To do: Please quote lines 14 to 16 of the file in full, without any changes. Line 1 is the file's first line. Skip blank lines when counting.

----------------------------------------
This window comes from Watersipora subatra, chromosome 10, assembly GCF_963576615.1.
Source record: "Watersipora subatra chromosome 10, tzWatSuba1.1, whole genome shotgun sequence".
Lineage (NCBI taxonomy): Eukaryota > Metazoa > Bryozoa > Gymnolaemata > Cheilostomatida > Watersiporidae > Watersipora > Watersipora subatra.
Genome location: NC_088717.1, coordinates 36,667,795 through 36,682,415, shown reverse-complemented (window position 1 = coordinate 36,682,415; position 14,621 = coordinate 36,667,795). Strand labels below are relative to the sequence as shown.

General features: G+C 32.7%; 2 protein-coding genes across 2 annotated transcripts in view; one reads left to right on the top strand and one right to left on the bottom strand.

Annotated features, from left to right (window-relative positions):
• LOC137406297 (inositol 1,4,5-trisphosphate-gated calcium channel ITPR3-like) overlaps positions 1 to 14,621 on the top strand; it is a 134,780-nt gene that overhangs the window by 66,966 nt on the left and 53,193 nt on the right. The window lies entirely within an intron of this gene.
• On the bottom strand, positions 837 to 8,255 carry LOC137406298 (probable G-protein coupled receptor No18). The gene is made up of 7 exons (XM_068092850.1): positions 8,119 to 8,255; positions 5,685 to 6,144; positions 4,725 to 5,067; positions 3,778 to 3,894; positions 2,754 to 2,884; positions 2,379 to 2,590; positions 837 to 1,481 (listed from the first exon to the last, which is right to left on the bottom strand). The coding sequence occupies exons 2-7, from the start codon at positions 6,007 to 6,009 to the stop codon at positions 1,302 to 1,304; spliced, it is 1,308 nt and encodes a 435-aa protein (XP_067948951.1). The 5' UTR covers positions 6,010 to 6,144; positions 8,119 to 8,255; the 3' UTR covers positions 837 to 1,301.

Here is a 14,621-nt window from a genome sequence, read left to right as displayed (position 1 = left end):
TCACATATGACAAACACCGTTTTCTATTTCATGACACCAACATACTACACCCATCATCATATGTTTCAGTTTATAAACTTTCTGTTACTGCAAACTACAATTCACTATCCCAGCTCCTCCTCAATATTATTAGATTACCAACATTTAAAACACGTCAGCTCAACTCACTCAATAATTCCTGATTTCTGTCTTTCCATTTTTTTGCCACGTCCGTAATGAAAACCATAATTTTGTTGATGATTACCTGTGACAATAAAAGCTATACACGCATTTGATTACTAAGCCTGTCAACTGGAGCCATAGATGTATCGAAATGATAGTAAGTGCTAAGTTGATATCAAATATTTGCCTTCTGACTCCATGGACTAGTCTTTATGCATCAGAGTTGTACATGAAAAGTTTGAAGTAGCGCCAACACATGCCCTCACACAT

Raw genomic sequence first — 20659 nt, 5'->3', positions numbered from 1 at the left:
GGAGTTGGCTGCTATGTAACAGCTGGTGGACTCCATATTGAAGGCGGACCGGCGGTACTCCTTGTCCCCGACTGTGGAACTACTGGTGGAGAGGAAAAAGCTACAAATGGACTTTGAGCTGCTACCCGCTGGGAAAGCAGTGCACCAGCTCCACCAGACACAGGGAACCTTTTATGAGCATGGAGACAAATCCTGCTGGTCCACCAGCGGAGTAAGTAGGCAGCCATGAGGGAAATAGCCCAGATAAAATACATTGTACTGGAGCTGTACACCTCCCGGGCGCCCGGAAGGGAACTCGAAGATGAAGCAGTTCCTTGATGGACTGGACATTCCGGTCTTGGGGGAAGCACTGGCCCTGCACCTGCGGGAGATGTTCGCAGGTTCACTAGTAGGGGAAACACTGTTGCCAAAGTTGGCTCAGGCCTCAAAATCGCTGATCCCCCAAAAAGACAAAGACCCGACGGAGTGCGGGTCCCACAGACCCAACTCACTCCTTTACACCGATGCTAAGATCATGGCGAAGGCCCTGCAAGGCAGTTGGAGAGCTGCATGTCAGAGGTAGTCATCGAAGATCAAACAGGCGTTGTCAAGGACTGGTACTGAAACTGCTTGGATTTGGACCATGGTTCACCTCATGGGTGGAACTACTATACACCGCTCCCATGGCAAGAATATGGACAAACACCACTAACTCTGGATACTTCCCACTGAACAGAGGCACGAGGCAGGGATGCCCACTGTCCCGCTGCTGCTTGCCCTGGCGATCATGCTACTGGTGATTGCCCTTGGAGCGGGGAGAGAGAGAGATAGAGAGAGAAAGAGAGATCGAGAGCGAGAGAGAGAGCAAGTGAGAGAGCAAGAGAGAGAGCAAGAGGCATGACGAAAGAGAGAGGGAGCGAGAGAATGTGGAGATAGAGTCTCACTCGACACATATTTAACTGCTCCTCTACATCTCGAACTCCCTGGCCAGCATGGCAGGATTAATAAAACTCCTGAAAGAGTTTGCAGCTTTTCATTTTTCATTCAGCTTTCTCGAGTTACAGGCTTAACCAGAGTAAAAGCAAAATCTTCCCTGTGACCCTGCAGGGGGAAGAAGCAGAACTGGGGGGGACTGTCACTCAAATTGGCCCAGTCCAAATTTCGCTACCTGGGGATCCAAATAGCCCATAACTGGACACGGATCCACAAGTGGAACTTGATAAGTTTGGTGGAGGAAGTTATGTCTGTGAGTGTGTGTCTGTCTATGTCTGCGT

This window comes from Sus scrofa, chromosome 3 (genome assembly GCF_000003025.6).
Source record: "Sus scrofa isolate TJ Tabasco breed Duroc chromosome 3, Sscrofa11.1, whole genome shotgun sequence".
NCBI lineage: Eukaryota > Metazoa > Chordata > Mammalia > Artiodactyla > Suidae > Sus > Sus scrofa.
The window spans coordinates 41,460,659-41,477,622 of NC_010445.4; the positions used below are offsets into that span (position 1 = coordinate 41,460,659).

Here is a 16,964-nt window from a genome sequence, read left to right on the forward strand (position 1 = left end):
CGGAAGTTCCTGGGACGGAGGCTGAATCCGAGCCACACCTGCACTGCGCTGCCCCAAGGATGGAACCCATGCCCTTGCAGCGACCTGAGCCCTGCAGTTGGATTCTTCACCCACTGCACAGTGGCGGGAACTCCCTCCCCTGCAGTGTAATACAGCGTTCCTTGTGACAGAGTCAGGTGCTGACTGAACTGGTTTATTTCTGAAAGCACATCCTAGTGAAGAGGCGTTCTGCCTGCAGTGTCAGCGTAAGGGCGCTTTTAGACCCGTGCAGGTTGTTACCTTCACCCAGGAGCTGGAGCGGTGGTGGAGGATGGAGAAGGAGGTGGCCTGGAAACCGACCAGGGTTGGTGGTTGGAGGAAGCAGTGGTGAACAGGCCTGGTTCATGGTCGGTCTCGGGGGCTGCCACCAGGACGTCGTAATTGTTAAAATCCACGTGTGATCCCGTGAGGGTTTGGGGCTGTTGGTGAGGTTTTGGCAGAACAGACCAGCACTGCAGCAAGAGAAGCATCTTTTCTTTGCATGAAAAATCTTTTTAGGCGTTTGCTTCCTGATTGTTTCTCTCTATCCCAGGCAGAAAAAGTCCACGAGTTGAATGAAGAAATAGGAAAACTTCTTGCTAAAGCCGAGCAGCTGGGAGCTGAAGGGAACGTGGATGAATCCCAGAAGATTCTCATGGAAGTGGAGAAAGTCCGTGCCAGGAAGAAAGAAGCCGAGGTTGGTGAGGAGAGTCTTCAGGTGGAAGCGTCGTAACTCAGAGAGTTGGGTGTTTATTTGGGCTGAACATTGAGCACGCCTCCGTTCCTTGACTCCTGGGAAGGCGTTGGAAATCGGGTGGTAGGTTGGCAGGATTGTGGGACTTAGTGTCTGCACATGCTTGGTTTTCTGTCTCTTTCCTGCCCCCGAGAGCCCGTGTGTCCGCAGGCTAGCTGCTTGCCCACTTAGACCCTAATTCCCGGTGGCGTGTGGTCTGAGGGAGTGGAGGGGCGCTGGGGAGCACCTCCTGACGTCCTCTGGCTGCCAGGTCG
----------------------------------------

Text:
Source record: "Sus scrofa isolate TJ Tabasco breed Duroc chromosome 3, Sscrofa11.1, whole genome shotgun sequence".
NCBI lineage: Eukaryota > Metazoa > Chordata > Mammalia > Artiodactyla > Suidae > Sus > Sus scrofa.
The window spans coordinates 41,460,659-41,477,622 of NC_010445.4; the positions used below are offsets into that span (position 1 = coordinate 41,460,659).